November 20, 2019

Contact: Sen. Cowles: (608) 266-0484 / Rep. Petryk: (608) 266-0660

Statement on Veto of CNA Shortage Relief Legislation 

MADISON– Senator Robert Cowles (R-Green Bay) and Representative Warren Petryk (R-Eleva) released the following statement after Governor Tony Evers vetoed 2019 Assembly Bill 76 which aligns the required hours of instructional programs to train certified nursing assistants (CNA) with federal training requirements and the requirements in surrounding states like Minnesota. This bill, authored by Senator Cowles and Representative Petryk and titled the CNA Shortage Relief Legislation, was passed with bipartisan support in both houses of the Legislature and received bipartisan co-sponsorship: 

Senator Cowles stated, “It’s unfortunate that Governor Evers chose to veto this bipartisan bill without bothering to discuss the merits of the CNA Shortage Relief Legislation with me prior to his veto. At a time in our state when nursing homes and home health agencies are being forced to turn away residents due to lack of staffing necessary to provide care. This legislation is needed more than ever to address the CNA shortage; especially in our rural and northern communities.”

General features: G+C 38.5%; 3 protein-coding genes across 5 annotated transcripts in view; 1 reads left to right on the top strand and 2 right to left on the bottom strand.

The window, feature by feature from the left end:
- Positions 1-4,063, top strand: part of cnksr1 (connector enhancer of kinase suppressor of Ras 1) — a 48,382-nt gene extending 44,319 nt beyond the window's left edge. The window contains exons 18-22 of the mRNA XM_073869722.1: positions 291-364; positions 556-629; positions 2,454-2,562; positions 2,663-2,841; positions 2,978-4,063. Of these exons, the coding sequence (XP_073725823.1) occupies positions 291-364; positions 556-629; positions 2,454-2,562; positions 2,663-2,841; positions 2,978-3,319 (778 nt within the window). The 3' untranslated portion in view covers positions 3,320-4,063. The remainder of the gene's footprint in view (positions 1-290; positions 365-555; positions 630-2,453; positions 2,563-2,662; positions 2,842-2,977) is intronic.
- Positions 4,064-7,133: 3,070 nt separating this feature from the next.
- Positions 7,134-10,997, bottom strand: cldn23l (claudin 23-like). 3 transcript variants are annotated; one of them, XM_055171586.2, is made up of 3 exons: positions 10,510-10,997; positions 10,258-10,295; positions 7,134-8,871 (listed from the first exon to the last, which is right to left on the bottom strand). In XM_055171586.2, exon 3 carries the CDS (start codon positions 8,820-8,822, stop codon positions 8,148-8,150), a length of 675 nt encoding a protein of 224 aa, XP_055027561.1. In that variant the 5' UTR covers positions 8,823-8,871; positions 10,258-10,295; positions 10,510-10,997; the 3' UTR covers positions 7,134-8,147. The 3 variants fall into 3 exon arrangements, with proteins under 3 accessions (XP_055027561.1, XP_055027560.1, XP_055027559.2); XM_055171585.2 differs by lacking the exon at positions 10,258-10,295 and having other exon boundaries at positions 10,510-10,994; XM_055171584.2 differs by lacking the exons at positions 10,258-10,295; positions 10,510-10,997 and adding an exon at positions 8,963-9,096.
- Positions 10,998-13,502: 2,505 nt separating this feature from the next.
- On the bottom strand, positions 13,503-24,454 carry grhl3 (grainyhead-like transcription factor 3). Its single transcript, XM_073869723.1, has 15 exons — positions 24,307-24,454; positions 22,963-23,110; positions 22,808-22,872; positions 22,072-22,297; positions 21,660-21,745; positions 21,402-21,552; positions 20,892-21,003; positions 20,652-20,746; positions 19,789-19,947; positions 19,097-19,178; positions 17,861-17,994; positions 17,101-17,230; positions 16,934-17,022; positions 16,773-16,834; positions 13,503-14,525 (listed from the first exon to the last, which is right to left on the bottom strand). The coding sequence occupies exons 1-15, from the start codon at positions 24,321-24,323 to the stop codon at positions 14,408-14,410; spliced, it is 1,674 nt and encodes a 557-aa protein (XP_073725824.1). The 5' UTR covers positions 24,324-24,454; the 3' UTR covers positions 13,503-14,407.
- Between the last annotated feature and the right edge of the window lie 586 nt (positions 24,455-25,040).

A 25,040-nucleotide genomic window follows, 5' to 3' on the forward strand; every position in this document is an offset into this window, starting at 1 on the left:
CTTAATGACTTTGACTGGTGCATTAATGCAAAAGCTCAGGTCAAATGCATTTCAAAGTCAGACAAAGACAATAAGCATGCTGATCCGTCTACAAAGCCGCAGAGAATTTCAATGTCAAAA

Representative Petryk stated, “The governor has shown a perplexing and blatant disregard for people in desperate need of skilled healthcare in our communities. First, he vetoed the proposed mental health crisis center for Western Wisconsin, and today he vetoed a prudent change in state law that would have helped address our critical nursing shortage. As Chair of the Assembly Workforce Development Committee, I worked with Senator Cowles and multiple stakeholders to find a simple, bi-partisan solution to move the needle forward to help address the severe nursing shortage in our state. This staffing shortage is negatively affecting our healthcare facilities throughout the state and is making it difficult for facilities to provide the top quality care that we can depend upon for our loved ones. To say that I am very disappointed that this effort failed because of the decision and actions of one person in Madison would be an understatement.” 

Senator Cowles continued, “This very reasonable legislation is a small change to help students become the caretakers that the residents of these facilities deserve sooner while still ensuring a credible licensure process. Despite the fact that a number of our surrounding states have instructional hours set at the same level as proposed in this legislation, the Governor vetoed a partial solution to the health care staffing shortage supported by both Democrats and Republicans.” 

Assembly Bill 76, in addition to earning bipartisan support, had the support of a wide variety of organizations including LeadingAge Wisconsin, The Mayo Clinic Health System, Outagamie and Washington Counties, Disability Service Provider Network, Americans For Prosperity, Home Care Association of America, and more.